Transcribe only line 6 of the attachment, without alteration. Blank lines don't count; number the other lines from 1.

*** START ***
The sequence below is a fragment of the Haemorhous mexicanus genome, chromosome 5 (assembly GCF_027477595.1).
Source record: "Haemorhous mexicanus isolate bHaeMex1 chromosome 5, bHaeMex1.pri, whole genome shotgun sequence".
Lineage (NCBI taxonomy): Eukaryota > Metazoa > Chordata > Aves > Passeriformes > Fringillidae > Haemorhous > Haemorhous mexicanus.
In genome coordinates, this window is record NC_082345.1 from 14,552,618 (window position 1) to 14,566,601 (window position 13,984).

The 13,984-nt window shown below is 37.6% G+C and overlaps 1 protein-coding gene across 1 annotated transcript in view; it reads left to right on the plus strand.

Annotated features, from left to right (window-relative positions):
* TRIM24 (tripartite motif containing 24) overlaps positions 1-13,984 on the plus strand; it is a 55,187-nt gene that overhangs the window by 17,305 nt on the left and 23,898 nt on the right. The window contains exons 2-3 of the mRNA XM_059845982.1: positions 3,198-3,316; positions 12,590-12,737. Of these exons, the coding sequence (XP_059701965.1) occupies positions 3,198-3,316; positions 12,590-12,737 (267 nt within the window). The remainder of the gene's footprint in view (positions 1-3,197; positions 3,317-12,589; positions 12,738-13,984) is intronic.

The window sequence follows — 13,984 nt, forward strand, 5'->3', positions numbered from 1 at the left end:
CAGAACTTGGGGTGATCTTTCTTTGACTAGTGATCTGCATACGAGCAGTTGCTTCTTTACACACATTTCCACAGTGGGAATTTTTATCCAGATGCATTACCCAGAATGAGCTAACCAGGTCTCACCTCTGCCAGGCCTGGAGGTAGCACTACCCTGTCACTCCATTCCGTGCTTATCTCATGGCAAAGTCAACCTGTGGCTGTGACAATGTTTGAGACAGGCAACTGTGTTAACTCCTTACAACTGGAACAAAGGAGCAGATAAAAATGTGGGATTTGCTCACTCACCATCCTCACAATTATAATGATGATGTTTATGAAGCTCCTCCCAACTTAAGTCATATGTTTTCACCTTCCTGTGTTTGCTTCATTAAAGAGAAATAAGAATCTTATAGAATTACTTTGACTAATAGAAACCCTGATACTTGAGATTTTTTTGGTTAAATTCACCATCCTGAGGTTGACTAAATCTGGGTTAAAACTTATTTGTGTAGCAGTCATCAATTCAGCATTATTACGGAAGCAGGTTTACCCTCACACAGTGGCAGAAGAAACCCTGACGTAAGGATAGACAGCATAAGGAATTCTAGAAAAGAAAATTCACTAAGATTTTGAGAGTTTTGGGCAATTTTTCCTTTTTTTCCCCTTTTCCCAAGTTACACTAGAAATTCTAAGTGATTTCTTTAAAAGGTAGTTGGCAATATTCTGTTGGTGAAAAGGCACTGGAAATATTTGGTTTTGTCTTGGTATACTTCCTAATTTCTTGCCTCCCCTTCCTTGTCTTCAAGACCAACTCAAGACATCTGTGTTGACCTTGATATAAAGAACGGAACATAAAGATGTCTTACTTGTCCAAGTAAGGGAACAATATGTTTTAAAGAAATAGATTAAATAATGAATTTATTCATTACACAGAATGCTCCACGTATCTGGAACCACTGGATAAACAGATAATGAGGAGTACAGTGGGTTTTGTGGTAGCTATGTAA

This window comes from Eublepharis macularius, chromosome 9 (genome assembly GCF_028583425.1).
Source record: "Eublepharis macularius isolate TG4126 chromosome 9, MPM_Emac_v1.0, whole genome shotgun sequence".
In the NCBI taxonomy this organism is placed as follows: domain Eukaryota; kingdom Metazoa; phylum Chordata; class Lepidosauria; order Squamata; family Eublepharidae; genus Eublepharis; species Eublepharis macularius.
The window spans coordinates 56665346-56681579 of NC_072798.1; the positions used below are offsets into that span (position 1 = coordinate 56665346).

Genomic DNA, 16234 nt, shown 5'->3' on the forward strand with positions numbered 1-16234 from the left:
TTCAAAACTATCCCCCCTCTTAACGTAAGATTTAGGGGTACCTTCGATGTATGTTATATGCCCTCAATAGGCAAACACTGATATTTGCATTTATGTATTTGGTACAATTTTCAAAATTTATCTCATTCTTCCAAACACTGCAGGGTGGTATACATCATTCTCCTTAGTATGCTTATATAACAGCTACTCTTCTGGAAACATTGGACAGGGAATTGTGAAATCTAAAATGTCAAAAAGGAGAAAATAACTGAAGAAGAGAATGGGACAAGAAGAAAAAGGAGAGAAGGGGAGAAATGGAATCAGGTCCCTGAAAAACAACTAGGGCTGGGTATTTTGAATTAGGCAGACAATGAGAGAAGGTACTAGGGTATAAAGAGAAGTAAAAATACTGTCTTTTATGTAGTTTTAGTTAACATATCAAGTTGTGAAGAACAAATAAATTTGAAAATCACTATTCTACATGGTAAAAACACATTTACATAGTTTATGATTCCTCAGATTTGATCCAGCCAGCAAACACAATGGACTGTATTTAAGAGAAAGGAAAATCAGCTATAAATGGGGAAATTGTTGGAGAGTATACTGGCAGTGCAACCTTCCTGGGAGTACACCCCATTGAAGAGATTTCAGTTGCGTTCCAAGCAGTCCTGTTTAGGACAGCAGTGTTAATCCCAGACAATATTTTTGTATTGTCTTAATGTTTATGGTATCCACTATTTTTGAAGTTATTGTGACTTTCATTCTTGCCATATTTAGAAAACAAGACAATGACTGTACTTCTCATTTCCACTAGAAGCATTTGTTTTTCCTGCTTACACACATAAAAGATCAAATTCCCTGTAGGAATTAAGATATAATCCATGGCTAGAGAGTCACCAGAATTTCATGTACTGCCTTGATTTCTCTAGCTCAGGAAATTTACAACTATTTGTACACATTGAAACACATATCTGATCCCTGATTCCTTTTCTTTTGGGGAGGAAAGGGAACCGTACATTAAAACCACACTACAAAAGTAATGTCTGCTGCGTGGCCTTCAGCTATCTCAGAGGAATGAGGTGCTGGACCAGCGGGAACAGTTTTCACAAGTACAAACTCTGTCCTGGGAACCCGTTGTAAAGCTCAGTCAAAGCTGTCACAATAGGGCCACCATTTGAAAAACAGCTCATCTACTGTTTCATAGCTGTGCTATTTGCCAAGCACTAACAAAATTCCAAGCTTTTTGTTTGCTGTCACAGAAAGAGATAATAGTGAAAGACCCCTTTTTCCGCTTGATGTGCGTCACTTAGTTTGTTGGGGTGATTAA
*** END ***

Annotated features, from left to right (window-relative positions):